Amilla Maldives Resort and Residences has teamed up with the Olive Ridley Project for the monitoring and conservation of local turtles.
Nine individual turtles visit Amilla Maldives to feed and three that nest on the island regularly.
Amilla’s Marine Biologist Zoe Cox has been working alongside the organisation since the project started in the Maldives in 2017. She creates turtle IDs by taking pictures of each side of a turtle’s face when she spots them on the resort’s house reef or nesting, as the pattern is unique to each individual, after which the turtle IDs and nesting data are submitted to the Olive Ridley Project.
“It’s a great way to monitor populations, migrations, movement and turtle hotspots without physically tagging the turtles and harming them. It’s not even necessary to be a marine biologist to use this simple ‘turtle ID’ method, you just need a camera,” said Cox.
“Some species of turtle, such as Green Turtles, graze on seagrass, which is vital for removing carbon from the atmosphere. Grazed seagrass has higher metabolic carbon capture than ungrazed areas. Some species eat sponge and algae growing on the coral reef, which prevents them from out-competing the coral. And some turtles eat jellyfish, which helps keep their population in check. Their nesting also provides nutrients to the beaches in the form of eggshells and undeveloped eggs.”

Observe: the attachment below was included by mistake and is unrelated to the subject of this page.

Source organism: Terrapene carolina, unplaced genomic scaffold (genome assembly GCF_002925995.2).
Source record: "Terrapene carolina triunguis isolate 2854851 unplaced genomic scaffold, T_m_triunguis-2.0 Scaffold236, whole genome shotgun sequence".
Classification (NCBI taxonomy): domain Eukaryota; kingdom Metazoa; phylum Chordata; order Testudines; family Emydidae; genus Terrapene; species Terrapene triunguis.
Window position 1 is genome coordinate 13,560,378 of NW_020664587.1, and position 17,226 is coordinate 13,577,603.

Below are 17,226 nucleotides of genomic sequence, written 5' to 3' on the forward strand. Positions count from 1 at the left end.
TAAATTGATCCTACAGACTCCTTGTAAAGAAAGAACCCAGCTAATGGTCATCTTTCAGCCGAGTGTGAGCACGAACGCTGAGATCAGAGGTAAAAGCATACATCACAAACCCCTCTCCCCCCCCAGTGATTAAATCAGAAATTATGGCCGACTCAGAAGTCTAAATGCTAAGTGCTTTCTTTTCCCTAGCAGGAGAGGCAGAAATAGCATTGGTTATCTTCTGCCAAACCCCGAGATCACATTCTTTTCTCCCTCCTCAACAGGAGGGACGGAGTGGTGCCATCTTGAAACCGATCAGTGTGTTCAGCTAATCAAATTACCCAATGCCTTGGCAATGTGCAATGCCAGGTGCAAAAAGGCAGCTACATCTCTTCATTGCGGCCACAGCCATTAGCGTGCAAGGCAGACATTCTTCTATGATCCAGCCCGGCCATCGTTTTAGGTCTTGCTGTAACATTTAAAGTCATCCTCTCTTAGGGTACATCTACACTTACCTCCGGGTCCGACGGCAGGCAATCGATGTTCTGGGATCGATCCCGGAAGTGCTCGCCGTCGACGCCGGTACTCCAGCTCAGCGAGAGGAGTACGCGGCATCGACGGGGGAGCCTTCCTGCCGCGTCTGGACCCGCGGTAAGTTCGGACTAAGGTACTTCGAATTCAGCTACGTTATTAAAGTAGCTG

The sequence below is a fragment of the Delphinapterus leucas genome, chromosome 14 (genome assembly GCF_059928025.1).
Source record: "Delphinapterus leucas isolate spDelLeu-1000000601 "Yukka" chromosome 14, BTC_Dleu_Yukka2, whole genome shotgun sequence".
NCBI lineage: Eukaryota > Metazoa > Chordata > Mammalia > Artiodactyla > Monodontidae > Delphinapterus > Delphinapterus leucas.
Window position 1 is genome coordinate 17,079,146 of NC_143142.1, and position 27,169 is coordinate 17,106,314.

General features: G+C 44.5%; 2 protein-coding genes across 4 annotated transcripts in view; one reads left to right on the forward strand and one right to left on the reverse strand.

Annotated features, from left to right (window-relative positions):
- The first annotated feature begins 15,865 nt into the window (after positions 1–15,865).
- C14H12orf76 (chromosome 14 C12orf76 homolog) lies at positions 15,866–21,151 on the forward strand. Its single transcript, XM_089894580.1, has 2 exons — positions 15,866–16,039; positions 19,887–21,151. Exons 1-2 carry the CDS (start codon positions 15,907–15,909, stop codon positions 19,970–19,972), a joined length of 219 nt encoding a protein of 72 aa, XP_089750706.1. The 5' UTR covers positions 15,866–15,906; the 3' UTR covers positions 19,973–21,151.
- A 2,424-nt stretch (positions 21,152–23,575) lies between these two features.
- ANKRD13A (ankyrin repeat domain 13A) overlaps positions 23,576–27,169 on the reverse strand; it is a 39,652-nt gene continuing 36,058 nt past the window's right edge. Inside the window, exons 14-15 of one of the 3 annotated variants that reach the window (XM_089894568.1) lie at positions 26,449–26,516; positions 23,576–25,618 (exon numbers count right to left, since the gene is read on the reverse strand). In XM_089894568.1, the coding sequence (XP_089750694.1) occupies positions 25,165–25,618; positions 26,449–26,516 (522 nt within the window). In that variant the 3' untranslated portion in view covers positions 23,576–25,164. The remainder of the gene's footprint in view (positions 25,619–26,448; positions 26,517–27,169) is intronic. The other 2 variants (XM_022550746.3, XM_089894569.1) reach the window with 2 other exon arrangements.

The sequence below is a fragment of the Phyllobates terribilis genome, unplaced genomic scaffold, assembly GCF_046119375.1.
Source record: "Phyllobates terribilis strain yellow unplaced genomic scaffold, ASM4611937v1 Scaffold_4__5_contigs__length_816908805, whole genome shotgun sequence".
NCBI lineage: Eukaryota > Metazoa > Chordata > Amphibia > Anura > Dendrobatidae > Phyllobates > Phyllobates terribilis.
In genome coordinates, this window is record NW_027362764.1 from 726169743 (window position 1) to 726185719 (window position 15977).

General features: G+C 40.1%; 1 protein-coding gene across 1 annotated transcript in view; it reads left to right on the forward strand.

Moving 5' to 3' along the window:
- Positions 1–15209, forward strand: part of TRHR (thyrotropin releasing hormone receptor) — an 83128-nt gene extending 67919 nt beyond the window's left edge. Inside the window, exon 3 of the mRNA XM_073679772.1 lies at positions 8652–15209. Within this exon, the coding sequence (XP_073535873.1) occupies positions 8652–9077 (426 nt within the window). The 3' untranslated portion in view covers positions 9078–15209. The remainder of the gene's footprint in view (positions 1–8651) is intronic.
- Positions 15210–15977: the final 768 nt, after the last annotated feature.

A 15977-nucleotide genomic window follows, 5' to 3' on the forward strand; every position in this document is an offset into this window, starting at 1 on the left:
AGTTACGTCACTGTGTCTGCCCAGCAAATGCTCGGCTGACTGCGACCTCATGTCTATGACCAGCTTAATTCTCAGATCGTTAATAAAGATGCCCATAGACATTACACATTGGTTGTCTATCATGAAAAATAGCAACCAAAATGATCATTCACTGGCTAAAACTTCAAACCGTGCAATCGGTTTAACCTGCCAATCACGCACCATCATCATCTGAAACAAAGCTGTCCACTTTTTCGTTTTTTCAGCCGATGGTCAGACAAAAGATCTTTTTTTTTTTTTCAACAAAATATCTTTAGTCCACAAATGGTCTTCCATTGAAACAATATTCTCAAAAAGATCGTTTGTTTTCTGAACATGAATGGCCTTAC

Located within the Baa Atoll UNESCO World Biosphere Reserve, the waters surrounding Amilla Maldives are popular spots for turtles to feed, play and nest. According to the resort, as Olive Ridley Project did not have a resident marine biologist based in the area, Amilla took the initiative to fill the gap by partnering with the organisation. With an Olive Ridley resident Marine Biologist on the island, the resort hopes to elevate its conservation efforts.
Amilla Maldives is also raising awareness of turtle poaching in the area, while aiming to educate the public about the damage to the ecosystem as well as the economy. Earlier this year, the resort celebrated World Turtle Day by offering guests the chance to either sponsor Amilla’s local turtles or choose names for them. A special turtle excursion was held as well with proceeds donated to the Olive Ridley Project.
The resort also offers its younger guests the opportunity to learn more about turtles and other aquatic creatures with its Mini Marine Biologist programme.
The five-star resort achieved Silver EarthCheck Certification last year, placing it among the leading sustainable tourism operators certified to the internationally recognised EarthCheck Company Standard with the exclusive EarthCheck seal of approval.
Click here to read more about Amilla’s sustainability initiatives.